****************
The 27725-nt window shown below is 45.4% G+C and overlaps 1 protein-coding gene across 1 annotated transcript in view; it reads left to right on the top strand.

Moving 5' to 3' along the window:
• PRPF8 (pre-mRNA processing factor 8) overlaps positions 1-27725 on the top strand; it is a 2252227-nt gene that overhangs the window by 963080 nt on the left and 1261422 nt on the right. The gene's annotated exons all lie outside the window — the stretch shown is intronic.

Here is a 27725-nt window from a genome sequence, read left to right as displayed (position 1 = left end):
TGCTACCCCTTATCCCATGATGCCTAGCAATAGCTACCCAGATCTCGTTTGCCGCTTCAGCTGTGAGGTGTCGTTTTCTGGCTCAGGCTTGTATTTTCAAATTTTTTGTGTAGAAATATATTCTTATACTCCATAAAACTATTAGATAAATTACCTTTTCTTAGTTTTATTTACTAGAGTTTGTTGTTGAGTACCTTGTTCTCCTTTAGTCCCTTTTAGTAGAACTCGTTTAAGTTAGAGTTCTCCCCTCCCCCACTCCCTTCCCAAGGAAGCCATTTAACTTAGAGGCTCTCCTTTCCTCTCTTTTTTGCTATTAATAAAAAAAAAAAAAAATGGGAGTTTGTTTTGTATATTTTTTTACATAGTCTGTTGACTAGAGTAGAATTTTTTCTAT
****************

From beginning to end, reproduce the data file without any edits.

The 27725-nt window shown below is 45.4% G+C and overlaps 1 protein-coding gene across 1 annotated transcript in view; it reads left to right on the top strand.

Moving 5' to 3' along the window:
• PRPF8 (pre-mRNA processing factor 8) overlaps positions 1-27725 on the top strand; it is a 2252227-nt gene that overhangs the window by 963080 nt on the left and 1261422 nt on the right. The gene's annotated exons all lie outside the window — the stretch shown is intronic.

Here is a 27725-nt window from a genome sequence, read left to right as displayed (position 1 = left end):
TGCTACCCCTTATCCCATGATGCCTAGCAATAGCTACCCAGATCTCGTTTGCCGCTTCAGCTGTGAGGTGTCGTTTTCTGGCTCAGGCTTGTATTTTCAAATTTTTTGTGTAGAAATATATTCTTATACTCCATAAAACTATTAGATAAATTACCTTTTCTTAGTTTTATTTACTAGAGTTTGTTGTTGAGTACCTTGTTCTCCTTTAGTCCCTTTTAGTAGAACTCGTTTAAGTTAGAGTTCTCCCCTCCCCCACTCCCTTCCCAAGGAAGCCATTTAACTTAGAGGCTCTCCTTTCCTCTCTTTTTTGCTATTAATAAAAAAAAAAAAAAATGGGAGTTTGTTTTGTATATTTTTTTACATAGTCTGTTGACTAGAGTAGAATTTTTTCTAT